Cardiac Troponin T Monitoring Identifies High-Risk Group of Normotensive Patients With Acute Pulmonary Embolisma

      Study objectives

      Indications for thrombolysis in normotensive patients with pulmonary embolism (PE), based on the presence of right ventricular (RV) overload during transthoracic echocardiography (TTE), are controversial. We checked whether the monitoring of cardiac troponin T (cTnT) might help in risk stratification by detecting patients with RV myocardial injury.

      Patients and design

      We studied 64 normotensive patients (30 women and 34 men) with a mean (± SD) age of 61.3 ± 17 years and PE, who had undergone TTE for the assessment of RV overload. Plasma cTnT levels were measured quantitatively (detection limit, > 0.01 ng/mL) at hospital admission, and subsequently three times at 6-h intervals. Heparin therapy alone was used in 87.5% of patients, while 12.5% of patients received thrombolysis.


      cTnT was detected in 50% of patients. All eight in-hospital deaths occurred in the troponin-positive group, however, in one case the results of the first three assays had been negative. Elevated plasma cTnT increased the risk of PE-related death (odds ratio [OR], 21; 95% confidence interval [CI], 1.2 to 389). Increased age and elevated tricuspid regurgitant jet velocity, but not RV diameter/left ventricle diameter ratio, influenced the hospital mortality rate. Increased cTnT level was the only parameter predicting 15 in-hospital clinical adverse events (ie, death, thrombolysis, cardiopulmonary resuscitation, and IV use of catecholamine agents) [OR, 24.1; 95% CI, 2.9 to 200].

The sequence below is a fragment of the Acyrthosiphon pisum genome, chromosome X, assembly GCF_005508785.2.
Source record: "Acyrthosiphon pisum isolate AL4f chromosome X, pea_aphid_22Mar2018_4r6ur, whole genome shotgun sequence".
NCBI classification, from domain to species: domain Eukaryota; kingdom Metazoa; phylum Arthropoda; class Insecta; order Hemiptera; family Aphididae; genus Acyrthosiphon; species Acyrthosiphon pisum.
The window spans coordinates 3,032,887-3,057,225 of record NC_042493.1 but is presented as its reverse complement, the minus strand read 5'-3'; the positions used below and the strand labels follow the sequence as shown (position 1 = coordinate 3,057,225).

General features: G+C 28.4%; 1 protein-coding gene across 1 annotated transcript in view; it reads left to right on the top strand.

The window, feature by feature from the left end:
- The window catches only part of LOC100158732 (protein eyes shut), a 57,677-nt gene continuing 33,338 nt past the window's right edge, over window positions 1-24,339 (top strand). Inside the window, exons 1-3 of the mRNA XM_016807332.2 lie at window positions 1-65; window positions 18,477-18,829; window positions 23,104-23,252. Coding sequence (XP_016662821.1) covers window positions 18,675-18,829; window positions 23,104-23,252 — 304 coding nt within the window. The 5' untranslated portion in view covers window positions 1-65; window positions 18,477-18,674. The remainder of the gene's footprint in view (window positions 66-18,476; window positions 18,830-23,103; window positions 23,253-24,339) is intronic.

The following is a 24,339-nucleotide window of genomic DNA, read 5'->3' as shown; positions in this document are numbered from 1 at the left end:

Patients with PE and elevated cTnT levels detected during repetitive assays are at a significant risk of a complicated clinical course and fatal outcome.

      Key words


      APTT (activated partial thrombin time), CI (confidence interval), CK (creatine kinase), CKMB (MB isoenzyme of creatine kinase), cTnT (cardiac troponin T), IVC (inferior vena cava), LV (left ventricle, ventricular), OR (odds ratio), PE (pulmonary embolism), RV (right ventricle, ventricular), RV/LV (right ventricle diameter/left ventricle diameter ratio)
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      Linked Article

      • Cardiac Biomarkers in Pulmonary Embolism
        ChestVol. 123Issue 6
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          Pulmonary embolism (PE) encompasses a wide spectrum of illnesses, with diverse prognoses and management strategies. Some PEs, detected serendipitously by chest CT scanning, cause no apparent adverse symptoms or signs. They are anatomically tiny and have minimal clinical impact, at least in patients without concomitant proximal leg deep vein thrombosis. The heparin treatment is required as a “bridge” to warfarin treatment. In this situation, the major debate is about whether to hospitalize the patients for the traditional 5 to 7 days, to abbreviate the hospital stay by using low-molecular-weight heparin in lieu of continuous IV infusion of unfractionated heparin, or even to consider complete outpatient therapy12with subsequent office follow-up.
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